I was curious if Erin’s transition from corporate to yoga was difficult or carried friction in rebranding or rebuilding her identity. “No. it was such a relief. I could practice yoga when I wanted to, I got to write sequences and read about poetry and philosophy. I think by nature I'm really intrinsically motivated. If you gave me eight hours I would want to read the book on the bookshelf, I'd like to write, I'd like to practice yoga. I am curious about my own brain and body, so it was freedom … I think I hate working for the man … so it was an easy transition and it felt divinely timed and planned. It was one of those moments when you’re like 'yeah this is exactly what I wanted’ you know?” I knew.


However, the transition didn’t come without some obstacles. “There was a lot of shame around not being in the corporate world, like I was giving up; like I wasn't smart enough; like I just couldn't handle it and this was an exit door to make life easy for myself. So I think I carried a lot of that … I was kind of embarrassed. But I think the challenge turned me on. The new identity took years. I emulated people I admired until eventually Erin had a voice. And the monetary thing: I see a lot of people towing this tightrope of ‘I just wanna do yoga but the service industry pays more money’ and I think there's this moment when, for me anyway, it was a non-negotiable: you can't straddle two worlds.”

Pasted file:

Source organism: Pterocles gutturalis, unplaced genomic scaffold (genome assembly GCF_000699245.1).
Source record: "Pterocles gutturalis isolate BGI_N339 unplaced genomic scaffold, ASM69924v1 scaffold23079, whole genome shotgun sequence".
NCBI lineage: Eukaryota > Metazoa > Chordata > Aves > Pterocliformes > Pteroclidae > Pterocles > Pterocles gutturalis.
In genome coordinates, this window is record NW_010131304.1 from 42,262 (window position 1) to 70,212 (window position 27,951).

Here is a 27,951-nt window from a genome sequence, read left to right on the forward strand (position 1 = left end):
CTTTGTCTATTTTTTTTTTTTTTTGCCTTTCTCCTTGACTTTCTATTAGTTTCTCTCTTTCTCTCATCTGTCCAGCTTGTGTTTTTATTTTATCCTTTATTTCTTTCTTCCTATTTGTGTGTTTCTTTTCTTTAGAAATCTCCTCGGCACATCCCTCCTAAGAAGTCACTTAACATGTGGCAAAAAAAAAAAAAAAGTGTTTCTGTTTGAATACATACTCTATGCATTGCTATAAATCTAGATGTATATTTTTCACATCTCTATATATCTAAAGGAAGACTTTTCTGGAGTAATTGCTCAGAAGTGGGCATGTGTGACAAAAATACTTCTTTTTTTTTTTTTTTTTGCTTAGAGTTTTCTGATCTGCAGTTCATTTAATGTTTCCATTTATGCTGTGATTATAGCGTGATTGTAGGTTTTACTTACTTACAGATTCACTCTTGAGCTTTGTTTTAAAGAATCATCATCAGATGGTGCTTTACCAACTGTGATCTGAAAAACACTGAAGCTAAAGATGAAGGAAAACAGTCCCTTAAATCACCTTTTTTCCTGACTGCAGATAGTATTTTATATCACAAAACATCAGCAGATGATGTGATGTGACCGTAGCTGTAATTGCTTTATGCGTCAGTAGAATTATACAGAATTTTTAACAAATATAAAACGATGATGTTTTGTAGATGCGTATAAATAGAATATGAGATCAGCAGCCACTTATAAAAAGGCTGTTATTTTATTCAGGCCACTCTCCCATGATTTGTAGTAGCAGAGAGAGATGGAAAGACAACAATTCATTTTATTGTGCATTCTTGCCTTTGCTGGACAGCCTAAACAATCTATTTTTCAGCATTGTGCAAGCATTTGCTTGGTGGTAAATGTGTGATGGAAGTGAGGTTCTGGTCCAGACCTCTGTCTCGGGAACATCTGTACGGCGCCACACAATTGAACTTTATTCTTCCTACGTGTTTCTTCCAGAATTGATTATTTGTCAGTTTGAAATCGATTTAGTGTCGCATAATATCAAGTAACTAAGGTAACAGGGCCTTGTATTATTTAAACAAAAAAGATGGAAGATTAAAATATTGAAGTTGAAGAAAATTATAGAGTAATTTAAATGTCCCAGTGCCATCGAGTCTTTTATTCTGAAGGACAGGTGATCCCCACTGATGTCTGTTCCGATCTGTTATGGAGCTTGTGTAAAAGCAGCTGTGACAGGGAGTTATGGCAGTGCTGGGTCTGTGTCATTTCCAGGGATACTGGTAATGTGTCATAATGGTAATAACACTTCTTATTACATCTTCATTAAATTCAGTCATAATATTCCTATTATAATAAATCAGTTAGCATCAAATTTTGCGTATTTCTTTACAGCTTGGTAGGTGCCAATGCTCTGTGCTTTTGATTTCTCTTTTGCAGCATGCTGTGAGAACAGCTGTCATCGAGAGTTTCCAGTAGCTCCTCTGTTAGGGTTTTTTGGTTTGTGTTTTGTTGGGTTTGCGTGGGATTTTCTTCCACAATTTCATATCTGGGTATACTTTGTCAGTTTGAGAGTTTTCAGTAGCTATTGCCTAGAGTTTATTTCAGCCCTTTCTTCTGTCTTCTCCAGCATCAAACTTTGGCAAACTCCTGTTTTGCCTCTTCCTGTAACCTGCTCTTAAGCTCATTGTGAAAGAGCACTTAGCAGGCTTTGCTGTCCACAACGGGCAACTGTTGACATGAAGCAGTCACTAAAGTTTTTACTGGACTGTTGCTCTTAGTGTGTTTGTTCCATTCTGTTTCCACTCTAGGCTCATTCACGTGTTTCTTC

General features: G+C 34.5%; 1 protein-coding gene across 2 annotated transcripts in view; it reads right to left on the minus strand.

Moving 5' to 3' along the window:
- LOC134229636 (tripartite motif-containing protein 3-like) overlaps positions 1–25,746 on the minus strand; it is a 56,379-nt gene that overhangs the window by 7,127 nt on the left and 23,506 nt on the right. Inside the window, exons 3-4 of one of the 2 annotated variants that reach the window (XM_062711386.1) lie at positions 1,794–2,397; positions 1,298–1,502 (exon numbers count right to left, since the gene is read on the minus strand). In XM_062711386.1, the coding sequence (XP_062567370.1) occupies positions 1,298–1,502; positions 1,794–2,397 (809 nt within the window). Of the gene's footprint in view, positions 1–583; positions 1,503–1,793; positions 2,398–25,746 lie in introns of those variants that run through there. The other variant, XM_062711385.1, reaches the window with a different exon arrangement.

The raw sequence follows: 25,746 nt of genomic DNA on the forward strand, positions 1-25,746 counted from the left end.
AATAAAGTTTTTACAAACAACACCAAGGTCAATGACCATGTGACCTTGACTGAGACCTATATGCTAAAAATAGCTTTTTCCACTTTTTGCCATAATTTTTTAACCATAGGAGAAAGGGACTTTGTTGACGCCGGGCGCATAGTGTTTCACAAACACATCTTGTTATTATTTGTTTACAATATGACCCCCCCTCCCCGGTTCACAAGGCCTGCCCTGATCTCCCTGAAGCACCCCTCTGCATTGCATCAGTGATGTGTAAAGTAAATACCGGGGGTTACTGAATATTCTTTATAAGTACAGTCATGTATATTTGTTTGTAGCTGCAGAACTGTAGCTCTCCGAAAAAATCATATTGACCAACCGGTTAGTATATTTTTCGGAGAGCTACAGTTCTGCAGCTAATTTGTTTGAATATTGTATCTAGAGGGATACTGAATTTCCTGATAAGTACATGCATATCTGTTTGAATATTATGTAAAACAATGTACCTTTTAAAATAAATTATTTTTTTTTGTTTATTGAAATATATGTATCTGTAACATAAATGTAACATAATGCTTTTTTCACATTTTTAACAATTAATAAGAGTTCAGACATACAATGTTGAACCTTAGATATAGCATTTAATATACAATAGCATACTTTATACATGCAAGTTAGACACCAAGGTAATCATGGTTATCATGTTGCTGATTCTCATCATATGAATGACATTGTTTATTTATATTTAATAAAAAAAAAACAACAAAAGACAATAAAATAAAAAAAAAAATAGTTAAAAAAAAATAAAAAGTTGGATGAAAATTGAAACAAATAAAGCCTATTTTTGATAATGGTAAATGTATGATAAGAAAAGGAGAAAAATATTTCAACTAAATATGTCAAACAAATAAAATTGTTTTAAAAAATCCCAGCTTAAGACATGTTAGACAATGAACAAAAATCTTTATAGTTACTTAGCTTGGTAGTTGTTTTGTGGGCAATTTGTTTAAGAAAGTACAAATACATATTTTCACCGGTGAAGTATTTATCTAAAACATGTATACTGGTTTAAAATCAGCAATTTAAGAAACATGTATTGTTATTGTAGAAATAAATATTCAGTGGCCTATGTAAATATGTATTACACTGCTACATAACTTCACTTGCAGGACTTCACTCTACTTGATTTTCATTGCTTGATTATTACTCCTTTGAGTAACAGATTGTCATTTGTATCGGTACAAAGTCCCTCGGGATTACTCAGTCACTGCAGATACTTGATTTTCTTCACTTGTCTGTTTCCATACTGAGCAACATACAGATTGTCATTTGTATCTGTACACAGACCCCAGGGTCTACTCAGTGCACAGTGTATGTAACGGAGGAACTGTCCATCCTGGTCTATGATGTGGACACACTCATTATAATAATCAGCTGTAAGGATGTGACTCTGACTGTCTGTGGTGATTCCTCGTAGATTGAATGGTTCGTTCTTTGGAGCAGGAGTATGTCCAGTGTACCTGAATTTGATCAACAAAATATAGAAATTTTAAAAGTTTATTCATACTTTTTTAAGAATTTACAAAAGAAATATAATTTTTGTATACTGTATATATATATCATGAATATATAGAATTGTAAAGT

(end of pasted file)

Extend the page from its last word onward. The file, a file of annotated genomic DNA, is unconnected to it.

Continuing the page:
During her classes, Erin doesn’t just talk through the sequences; she incorporates philosophy, literature, poetry, inspirational quotes, all of which always seem to tie in perfectly with the flow of the practice. One of these quotes which I had heard a few times and got me thinking was about yoga making the impossible possible. I was curious what yoga made possible for Erin. “I struggled with body image my whole life, I'm the size of a figurine so people would make jokes, call me a hobbit or you name it. The tiny ‘I’ impossible was that Erin could actually love a physical form she came in, but what made that possible was showing up on the mat and trying to do a headstand and falling and trying to stretch my hamstrings and screwing up and reading the scripture and going back to the mat which is something that could be so boring. But while everyone else was going out getting drunk and having sex, I was showing up and doing that practice, and doing that practice made impossible things realistic. I think the most impossible thing though was keeping my heart open when the world keeps tempting me to shut it. Yoga enabled me to make the impossible possible by meeting a sometimes cruel world with love.”


Erin now teaches at 2 studios and runs a Yoga Teacher Training in Banff. She has a life-coaching business, and she is a mother to her son Micah who “gave her the focus to write a teacher training manual.” She is also the bright-eyed woman who inspires many Bow Valleans on the path of yoga towards their own self-mastery.